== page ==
That I may know him, and the power of his resurrection, and the fellowship of his sufferings, being made conformable to his death;
The death of Christ is presented to us in three different lights.
1. As the noblest expression of Divine love for man; as the infinitely meritorious price of our redemption; as the only safe ground of a trembling sinner's hope.
2. As the strongest and most endearing motive to holiness of life — "constraining us."
3. As a suitable pattern for imitation, which is the meaning here.
I. LET US ANALYSE THIS EMINENTLY DISTINGUISHING FEATURE OF CHRISTIAN ATTAINMENT. There is conformity —
1. To the principles involved in the Saviour's death. It was not merely an affecting and mysterious historical event. It represents the principles which lie at the foundation of God's moral character and government, and are most vitally connected with man's hopes as a guilty and helpless being.
(1) These principles are —
(a) That Jehovah is a just and holy Being, and that evil cannot dwell with Him.
(b) That the Divine administration implies the punishment of sin as well as the reward of righteousness.
(c) That the moral law of God is a transcript of His own character, and as such, must be vindicated in all its honours and claims.
(d) That God has an unalterable right to the obedience of His creatures.
(e) That satisfaction must he given to the demands of the perfect law before transgressors can be admitted to mercy.
(f) That without shedding of blood is no remission of sins.
(2) To these principles the mind of the believer must and will be conformed.
(a) He acquiesces in them as essential and worthy of God.
(b) He looks on man as a guilty being and on God as a righteous judge.
(c) He adores and admires the holiness as well as the love of Jehovah.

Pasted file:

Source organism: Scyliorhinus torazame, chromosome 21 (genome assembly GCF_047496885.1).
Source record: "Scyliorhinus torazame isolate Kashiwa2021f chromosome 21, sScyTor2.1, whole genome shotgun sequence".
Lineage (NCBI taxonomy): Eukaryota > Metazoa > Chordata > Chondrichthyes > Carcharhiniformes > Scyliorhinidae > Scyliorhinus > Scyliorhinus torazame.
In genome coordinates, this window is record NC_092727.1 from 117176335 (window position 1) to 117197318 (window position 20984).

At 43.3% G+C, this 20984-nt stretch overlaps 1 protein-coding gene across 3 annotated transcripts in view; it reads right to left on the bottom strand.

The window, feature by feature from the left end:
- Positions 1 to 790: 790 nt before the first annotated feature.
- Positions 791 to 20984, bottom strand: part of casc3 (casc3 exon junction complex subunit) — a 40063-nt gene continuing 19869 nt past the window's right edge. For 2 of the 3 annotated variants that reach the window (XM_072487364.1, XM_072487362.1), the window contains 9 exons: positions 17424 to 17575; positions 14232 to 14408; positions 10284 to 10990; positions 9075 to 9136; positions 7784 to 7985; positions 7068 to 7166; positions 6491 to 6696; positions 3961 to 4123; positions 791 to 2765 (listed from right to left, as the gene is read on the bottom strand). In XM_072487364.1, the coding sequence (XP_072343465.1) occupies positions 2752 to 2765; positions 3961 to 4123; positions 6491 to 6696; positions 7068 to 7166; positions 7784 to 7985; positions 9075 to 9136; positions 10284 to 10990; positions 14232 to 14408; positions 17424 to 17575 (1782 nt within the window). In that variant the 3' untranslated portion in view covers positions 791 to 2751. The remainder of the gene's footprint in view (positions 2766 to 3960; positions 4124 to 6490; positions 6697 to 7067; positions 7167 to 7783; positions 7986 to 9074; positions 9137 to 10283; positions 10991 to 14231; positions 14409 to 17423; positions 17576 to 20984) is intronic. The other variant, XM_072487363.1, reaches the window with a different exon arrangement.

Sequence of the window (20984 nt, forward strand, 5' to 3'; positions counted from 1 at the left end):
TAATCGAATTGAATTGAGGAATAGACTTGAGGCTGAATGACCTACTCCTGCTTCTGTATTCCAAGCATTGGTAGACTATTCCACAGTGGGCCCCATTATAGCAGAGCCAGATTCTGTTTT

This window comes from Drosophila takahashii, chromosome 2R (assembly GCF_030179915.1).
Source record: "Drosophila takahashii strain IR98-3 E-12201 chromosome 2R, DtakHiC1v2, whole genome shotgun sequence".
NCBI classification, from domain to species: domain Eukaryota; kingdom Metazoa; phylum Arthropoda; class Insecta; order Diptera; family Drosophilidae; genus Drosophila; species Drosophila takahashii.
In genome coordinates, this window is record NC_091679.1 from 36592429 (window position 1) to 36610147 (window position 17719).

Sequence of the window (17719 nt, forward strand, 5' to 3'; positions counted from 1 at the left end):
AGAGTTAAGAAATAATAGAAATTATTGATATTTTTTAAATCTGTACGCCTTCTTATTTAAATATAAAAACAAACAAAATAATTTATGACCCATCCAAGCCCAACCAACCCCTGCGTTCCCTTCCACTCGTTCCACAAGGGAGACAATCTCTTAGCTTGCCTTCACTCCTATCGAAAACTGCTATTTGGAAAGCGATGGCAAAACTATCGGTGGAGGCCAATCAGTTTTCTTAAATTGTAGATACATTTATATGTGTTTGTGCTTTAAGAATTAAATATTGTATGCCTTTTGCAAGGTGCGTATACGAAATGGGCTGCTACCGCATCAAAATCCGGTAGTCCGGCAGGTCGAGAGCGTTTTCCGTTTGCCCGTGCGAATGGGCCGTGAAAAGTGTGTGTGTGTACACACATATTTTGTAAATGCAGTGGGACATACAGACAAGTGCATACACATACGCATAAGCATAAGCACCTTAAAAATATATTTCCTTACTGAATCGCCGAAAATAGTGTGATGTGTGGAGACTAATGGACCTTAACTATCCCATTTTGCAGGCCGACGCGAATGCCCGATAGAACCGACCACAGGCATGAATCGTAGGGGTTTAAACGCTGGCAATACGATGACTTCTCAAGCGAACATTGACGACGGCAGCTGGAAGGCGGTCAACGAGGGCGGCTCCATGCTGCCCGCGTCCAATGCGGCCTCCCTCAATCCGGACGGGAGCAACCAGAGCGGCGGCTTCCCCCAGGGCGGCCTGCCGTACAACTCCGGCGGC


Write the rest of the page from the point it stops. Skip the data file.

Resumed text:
(d) He contemplates with delight at the foot of the Cross the harmony of the Divine attributes.
(e) And in opposition to the infidel who derides the scheme, the Socinian who extracts from it all its value, the Pharisee who seeks to achieve a salvation for himself, he exclaims, "God forbid" (Galatians 6:16; 1 Corinthians 2:2).
2. In the motives which prompted to it.
(1) Love to God and man; the former because God s honour required vindication; the latter because man needed mercy. This love, of course, passeth knowledge, and in a sense cannot be imitated; but still in the experience of its benefits we may be conformed to it and cherish a corresponding feeling towards God and man, by giving to our Creator and Redeemer the highest place in our affections and service, and by devoting ourselves to the welfare of mankind.
(2) A holy desire to glorify God in the destruction of sin and the advancement of universal holiness. We are conformed to this when the Divine glory is the end of all our actions, and when we wage war against sin.
3. In the ends for which He died.
(1) As a witness for truth; and we must conform ourselves to this by acknowledging the reality and Divine original of truth thus attested.
(2) To expiate the guilt of sin: to conform to this we must repent, believe, and accept His salvation fully, and seek the salvation of others.
4. In the temper and spirit of His death. He suffered —
(1) Voluntarily and cheerfully — do we suffer willingly?
(2) With patience and resignation — are we stubborn?
(3) With meek benevolence — are we revengeful?
(4) In the exercise of lively faith — do we give way to despair?
II. We shall DEDUCE FROM THE SUBJECT THOSE ILLUSTRATIONS OF THE SCHEME OF PRACTICAL CHRISTIANITY IT IS FITTED TO UNFOLD. We have an illustration of —
1. The practical character of the doctrine of the atonement. Having for one of its main objects deliverance from the power of sin and the promotion of universal holiness, it is fitted to cherish a love of practical godliness.
2. The inseparable connection between faith and holiness. Without faith, the principles and motives which most powerfully prompt to holiness could not gain access to the mind: without holiness, there can be no genuine faith, for the graces of holiness are its effects and fruits.
3. The subject enters deeply into the essentials of Christian experience and life. Religion does not consist in the use of means; the ordinances of religion are only the means of leading the soul to God and holiness, of being conformable to Christ's death.
(R. Burns, D. D.)
Parallel VersesKJV: That I may know him, and the power of his resurrection, and the fellowship of his sufferings, being made conformable unto his death;